Why do you want to a brand that’s similar to your competition? It baffles me when companies knowingly pick a name that’s like one that’s already in use. It makes wonder if the owners are trying to ride a competitors’ coattails (which is illegal) or if they don’t understand how branding works.

The purpose of having a trademark is to prevent consumer confusion. The USPTO does not want to grant companies the similar trademarks if they’re selling similar products or services.

For a lot of companies, I recommend filing the word mark for just their name (assuming it’s trademarkable) as well as the logo, because logos often change over time. The name of the product or company usually doesn’t.

The USPTO requires separate applications for the logo and the word mark if you want both as registered trademarks. When a logo contains words, those often are given more weight than the rest of the logo in terms of whether there’s confusion because that’s often the most prominent part of the logo. The logo components may help differentiate your trademark from the competition, but it may not be enough. You can always apply and see what happens.

Can I use a Cancelled Trademark if the Owner is still Manufacturing the Product?

When you do a search on the USPTO trademark database, it will show the trademarks that are “live” and “dead.” A dead trademark may be “abandoned” or “cancelled.” An abandoned trademark was one that was applied-for but never registered. A cancelled trademark was registered at one time but not anymore.

When a company has a cancelled trademark but is still using it, it likely means that they registered the trademark and did not file the renewal when it was due. The company still has common law trademark rights based on its geographic market.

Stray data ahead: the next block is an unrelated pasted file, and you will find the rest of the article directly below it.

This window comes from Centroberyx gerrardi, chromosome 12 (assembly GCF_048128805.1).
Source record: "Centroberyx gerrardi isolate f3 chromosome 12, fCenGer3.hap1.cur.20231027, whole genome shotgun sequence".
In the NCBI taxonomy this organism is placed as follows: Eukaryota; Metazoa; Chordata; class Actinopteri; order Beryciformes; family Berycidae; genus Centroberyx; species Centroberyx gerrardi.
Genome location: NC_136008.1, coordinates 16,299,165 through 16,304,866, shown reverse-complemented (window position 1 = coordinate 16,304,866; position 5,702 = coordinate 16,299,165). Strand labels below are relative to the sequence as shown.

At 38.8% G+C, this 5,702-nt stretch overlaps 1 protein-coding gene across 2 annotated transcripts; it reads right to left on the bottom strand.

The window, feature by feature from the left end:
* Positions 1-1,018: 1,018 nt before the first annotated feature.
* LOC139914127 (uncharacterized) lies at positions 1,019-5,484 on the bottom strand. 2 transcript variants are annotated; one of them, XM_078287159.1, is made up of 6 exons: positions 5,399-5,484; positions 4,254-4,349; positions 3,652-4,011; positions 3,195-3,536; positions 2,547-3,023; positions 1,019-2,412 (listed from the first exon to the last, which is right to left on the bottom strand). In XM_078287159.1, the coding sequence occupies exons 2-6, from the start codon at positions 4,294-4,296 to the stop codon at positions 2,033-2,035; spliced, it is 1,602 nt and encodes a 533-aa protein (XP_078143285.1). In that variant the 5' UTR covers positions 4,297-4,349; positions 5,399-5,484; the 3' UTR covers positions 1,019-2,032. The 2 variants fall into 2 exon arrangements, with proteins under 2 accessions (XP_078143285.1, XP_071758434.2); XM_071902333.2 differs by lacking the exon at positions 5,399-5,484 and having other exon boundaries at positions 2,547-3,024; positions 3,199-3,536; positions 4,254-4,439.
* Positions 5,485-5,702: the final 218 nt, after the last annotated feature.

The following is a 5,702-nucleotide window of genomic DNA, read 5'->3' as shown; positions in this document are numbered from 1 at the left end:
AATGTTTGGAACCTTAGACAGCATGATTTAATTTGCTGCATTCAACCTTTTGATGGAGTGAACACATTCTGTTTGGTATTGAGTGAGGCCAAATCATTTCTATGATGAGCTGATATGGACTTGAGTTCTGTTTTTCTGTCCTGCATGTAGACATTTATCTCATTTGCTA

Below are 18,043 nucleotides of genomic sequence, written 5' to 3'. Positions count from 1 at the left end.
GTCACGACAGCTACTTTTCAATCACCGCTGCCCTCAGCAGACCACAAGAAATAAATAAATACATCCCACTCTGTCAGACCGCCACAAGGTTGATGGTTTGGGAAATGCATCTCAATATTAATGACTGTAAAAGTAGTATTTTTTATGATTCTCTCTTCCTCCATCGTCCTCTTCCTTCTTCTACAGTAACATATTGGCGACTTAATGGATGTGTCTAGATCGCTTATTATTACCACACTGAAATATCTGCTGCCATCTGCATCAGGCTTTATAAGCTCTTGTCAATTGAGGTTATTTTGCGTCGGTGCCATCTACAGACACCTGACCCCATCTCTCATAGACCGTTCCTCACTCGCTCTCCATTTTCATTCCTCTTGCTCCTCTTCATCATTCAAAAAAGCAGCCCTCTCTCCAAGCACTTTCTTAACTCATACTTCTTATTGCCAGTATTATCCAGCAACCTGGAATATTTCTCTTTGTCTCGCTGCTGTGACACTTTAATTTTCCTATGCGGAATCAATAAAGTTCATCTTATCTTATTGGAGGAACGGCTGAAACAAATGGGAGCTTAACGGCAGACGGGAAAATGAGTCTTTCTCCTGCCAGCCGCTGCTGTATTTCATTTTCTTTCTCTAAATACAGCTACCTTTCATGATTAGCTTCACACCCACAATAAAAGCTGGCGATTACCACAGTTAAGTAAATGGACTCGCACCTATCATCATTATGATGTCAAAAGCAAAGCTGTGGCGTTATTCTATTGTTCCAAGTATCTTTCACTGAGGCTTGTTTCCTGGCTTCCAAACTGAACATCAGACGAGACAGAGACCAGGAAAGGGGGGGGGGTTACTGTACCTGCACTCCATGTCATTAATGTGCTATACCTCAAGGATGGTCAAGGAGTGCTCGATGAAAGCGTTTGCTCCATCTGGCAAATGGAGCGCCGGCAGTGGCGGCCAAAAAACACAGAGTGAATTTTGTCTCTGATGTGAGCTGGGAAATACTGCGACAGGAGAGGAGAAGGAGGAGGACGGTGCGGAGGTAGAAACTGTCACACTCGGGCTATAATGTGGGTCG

It may be possible to use a cancelled mark that’s still in use as long as you’re not in the competitor’s established geographic market, but I usually don’t recommend it. It sounds like a situation where you’d be setting yourself up to get a cease and desist letter and/or sued for common law trademark infringement and unfair competition.

On the flip side, I have seen companies use trademarks that have been cancelled and the previous owner has long since stopped using the trademark or the previous owner went out of business. A few years ago, I saw popsicle companies doing this – claiming abandoned trademarks and bringing the product back to market.

Is it OK if my Trademark is Barely Different than Someone Else’s – Like Adding or Removing a Space or Adding a Word?

The key to whether your trademark is different enough is based on whether consumers will be confused. As such, the USPTO treats trademarks that look and sound the same as being the same. You can’t take a registered mark and change the spelling slightly and have a valid trademark for the same product or service.

When you take someone’s trademark and add a word to it, the USPTO will consider how similar the marks are. If the main part of the mark matches an existing registered mark for the same type of product or service, it’s less likely that the USPTO will register your trademark as well.

There is no equation or formula you can use to guarantee that your trademark application will be approved by the USPTO.